It may be mocked as a meaningless trophy but having been starved of silverware since 1995 us Everton fans would love to get our hands on the Carling Cup.
It is a Mickey-Mouse cup, that’s what I tell myself and others. A nothing trophy that no-one really cares about. But I only really say that because Everton have never won the League Cup (or the Carling Cup as all the cool kids are calling it nowadays). If we reach the final and emerge victorious then it will be magically transformed into the greatest trophy in modern football.
When you take into account Everton’s haul of trophies in the past, our lack of success in the League Cup is obviously something of a sore point.
We’ve come close a few times. Back in 1977 we reached the final but after two replays were pipped by Villa, a last minute goal by Brian Little sealing our fate.
Then in 1984, when the cup was weirdly sponsored by the Milk Marketing Board, we faced the dreaded s***e, in what was the first all Merseyside cup final. A pretty unremarkable game ended in a draw, although Everton would have won but for a bit of creative defending by Alan Hansen, who chose to keep Graeme Sharp’s goal-bound effort out with his hand (a method of defending that he never seems to advocate on Match of the Day). In the following replay we inevitably lost, a Graeme Souness goal separating the sides.
Everton seem cursed never to succeed in this competition and in recent years the League Cup has rarely been a happy hunting ground for us. Exits are usually pretty quick, the sole exception being 2008, when our opponents this evening, Chelsea, managed to thwart our dreams of success by dumping us out in the semi-finals.
Could things be different this time though? It probably doesn’t help that when the teams met in the league recently things didn’t turn out too well for Everton. We failed to turn up to the game and Chelsea turned us over 3-1, the brilliance of Juan Mata proving difficult to cope with. This combined with our traditionally less than stellar performances in the competition means that few Evertonians will approach the game with over-flowing confidence.
But this doesn’t mean that we don’t have a chance. For a start, the tie is at home. It might be knackered and lack the imposing size of somewhere like Old Trafford, but a full Goodison on a weekday night can be a daunting prospect for visiting teams.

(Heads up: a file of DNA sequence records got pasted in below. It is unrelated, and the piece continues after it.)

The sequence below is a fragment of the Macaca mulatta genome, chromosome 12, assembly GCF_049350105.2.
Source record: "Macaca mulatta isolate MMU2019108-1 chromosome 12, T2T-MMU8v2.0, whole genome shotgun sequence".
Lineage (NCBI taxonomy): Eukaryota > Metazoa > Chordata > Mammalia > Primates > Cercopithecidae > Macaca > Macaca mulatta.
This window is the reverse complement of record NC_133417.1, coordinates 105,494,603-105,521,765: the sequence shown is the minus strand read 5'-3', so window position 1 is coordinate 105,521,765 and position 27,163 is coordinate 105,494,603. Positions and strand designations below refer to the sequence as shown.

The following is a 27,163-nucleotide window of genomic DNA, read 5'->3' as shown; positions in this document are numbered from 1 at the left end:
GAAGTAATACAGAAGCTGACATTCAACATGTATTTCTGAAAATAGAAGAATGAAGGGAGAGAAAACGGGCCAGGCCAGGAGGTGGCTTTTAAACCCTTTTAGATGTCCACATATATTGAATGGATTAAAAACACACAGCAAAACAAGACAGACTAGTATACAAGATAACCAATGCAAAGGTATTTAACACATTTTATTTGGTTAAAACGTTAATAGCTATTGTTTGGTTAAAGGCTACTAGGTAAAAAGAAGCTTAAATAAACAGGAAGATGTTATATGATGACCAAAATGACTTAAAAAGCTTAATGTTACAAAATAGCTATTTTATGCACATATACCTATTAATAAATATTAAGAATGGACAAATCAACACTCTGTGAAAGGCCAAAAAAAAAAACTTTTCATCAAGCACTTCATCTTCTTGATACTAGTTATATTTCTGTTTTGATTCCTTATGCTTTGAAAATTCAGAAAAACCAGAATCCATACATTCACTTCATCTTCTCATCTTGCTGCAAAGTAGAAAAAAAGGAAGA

And who that visiting team will consist of will also have a big impact on the game. Chelsea will be without several suspended players as they make their way north. Jose Bosingwa is out. Didier Drogba is out. And budding marksman and dead-eyed money-whore Ashley Cole is also out. Of course, unlike Everton, Chelsea have strength in depth. But a forthcoming game against Arsenal at the weekend, a fixture that ultimately might have more significance for them than this tie, means that other first choice players might not feature.
Both Moyes and the fans yearn for some silverware and so a decision to select a team filled with good players and one that is more attacking in style will indicate that the Scot has his eyes on the prize.
Everton’s options by contrast are always limited. But over the course of the past few weeks slightly more choice has become available as some of our recent acquisitions, such as Vellios and the wonderfully named Royston Drenthe (who sounds like a station on Yorkshire branch line) have started to show more promise. As too have some of our younger players who have come through the ranks, like Ross Barkley.
The option of playing either Vellios or Stracqualursi alongside Saha upfront, also means that Moyes has the option, rare by recent Everton history, of playing with two forwards from the beginning. Leon Osman and Tim Cahill are good players who always work hard for the team, but the sight of either of them leading the front line is not one that inspires confidence amongst many supporters.
Ultimately, whatever way the teams line-up tonight will say a lot about how each respective manager views this competition.
David Moyes is in many ways one of Everton’s greatest managers. In an age of opulence he has managed to ensure that a club with very little has gone a long way. Everton remain a top-eight team, despite having finances that suggest that we have no place in the top-flight, let alone the top-eight. But despite this he has yet to bring home a trophy, although he did come very close in the FA Cup a few years ago. Both he and the fans yearn for some silverware and so a decision to select a team filled with good players and one that is more attacking in style will indicate that Moyes has his eyes on the prize.
Despite winning this trophy twice in recent years, like other big clubs, Chelsea rarely put out their first choice team this early on in the competition. But teenage managerial sensation, Andre Villas-Boas (he’s only fourteen you know) is new to the club and will be keen to bring home some silverware to appease his mighty Russian overlord. The League Cup is often seen as something of a soft-touch and so he could be tempted to put in a little more effort than is usually the case. I’d be surprised if he does, but there is a lot of pressure and expectation on his shoulders and as a boss, Roman Abramovich’s managerial style lies somewhere between Alan Sugar and Satan.
But whatever happens tonight I already have my stock responses sorted out
1) Everton lose: ‘It’s a c**p cup, no-one cares about it and anyway if we’d gone through it would only have been a distraction from the league, which is what really counts’
2) Everton win: ‘Wembley here we come. Our name is on the cup. Finally a chance to win this wonderful trophy that is so steeped in footballing tradition.’
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